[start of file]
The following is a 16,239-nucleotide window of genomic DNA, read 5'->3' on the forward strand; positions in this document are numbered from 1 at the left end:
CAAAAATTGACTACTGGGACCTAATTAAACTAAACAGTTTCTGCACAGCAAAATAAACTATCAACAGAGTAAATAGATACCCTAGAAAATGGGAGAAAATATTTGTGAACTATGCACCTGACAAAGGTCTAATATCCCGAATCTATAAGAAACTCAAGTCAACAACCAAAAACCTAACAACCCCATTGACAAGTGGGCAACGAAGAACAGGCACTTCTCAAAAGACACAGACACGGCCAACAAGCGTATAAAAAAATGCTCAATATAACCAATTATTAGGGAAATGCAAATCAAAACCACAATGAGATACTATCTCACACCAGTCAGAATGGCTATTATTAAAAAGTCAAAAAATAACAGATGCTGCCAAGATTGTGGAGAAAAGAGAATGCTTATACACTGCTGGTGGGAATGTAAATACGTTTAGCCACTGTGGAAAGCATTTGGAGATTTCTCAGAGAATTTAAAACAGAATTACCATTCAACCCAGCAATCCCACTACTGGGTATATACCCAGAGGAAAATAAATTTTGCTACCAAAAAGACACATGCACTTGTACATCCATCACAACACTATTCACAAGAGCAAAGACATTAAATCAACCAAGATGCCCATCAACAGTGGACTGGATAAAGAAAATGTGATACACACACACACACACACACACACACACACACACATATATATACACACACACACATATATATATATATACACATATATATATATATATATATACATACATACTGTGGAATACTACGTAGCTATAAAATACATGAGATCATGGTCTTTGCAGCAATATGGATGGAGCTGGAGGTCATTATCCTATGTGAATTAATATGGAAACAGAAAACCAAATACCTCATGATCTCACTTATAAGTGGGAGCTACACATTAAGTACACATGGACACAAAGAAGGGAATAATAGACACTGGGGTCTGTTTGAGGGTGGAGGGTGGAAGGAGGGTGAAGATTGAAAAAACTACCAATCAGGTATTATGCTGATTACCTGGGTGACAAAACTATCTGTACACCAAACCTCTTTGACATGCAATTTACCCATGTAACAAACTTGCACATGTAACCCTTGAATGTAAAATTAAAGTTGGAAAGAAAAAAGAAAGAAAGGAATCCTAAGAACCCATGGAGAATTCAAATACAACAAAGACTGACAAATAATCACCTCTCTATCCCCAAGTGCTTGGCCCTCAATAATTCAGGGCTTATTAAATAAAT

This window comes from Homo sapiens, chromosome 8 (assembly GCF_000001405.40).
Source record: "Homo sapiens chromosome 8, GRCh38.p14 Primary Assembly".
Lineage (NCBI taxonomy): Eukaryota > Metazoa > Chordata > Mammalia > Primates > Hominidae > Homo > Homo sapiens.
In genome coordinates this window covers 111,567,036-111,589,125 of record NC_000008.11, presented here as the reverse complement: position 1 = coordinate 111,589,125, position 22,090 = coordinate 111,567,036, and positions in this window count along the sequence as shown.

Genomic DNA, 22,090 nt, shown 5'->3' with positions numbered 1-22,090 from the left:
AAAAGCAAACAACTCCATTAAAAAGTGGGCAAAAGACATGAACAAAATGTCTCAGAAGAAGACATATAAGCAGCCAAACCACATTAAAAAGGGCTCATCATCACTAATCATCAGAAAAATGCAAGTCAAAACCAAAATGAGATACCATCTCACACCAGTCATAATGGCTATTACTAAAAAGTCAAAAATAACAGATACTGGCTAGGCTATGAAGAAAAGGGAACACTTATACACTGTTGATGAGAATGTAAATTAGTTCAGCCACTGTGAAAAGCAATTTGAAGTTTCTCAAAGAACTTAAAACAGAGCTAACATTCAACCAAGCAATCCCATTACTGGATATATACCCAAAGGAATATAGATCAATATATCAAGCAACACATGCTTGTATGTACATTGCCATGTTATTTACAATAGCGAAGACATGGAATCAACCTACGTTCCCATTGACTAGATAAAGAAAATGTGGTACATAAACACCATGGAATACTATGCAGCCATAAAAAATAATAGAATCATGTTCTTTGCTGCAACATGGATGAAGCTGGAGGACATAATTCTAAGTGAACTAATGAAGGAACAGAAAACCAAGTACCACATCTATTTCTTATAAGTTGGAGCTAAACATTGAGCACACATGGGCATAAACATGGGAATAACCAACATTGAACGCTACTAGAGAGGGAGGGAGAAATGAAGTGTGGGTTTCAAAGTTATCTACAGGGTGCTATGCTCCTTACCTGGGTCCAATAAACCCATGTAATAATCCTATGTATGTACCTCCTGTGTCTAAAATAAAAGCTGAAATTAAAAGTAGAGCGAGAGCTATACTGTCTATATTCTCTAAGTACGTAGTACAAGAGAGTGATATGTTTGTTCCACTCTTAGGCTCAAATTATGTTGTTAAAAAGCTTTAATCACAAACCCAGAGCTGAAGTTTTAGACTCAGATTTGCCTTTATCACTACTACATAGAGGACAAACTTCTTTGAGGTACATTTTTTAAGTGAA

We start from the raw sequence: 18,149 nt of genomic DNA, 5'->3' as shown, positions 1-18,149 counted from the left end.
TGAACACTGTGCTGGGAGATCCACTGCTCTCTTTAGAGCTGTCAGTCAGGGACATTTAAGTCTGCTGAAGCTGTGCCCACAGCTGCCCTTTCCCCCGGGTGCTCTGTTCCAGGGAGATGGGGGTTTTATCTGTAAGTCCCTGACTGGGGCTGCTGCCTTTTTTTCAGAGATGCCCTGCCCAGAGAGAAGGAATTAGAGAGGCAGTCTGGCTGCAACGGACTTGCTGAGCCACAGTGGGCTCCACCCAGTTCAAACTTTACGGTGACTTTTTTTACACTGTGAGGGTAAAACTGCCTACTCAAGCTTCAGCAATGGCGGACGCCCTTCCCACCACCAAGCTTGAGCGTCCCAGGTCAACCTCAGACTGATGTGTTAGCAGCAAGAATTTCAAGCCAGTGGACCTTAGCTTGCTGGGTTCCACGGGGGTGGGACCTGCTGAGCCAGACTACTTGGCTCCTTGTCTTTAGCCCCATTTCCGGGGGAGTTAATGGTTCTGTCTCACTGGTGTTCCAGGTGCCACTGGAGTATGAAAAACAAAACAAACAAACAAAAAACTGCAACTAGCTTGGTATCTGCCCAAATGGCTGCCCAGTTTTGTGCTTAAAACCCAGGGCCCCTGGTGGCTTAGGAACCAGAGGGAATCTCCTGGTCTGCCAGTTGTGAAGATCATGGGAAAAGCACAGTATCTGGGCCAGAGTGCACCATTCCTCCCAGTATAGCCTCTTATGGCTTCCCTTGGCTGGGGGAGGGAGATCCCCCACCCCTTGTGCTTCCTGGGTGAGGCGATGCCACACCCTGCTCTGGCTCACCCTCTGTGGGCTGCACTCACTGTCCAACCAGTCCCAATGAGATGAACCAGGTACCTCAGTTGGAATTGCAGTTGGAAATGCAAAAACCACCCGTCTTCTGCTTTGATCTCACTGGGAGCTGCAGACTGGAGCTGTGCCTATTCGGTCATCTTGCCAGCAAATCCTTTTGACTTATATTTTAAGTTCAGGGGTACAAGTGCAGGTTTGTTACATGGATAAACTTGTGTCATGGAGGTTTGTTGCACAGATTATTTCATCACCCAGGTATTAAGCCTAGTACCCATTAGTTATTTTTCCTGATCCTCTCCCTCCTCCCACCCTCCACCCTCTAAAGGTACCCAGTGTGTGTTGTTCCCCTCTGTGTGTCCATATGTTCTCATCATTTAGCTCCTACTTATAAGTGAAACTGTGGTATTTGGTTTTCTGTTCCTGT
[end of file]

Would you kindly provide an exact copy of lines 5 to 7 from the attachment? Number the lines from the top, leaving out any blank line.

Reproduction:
Lineage (NCBI taxonomy): Eukaryota > Metazoa > Chordata > Mammalia > Primates > Hominidae > Homo > Homo sapiens.
In genome coordinates this window covers 111,567,036-111,589,125 of record NC_000008.11, presented here as the reverse complement: position 1 = coordinate 111,589,125, position 22,090 = coordinate 111,567,036, and positions in this window count along the sequence as shown.

Genomic DNA, 22,090 nt, shown 5'->3' with positions numbered 1-22,090 from the left: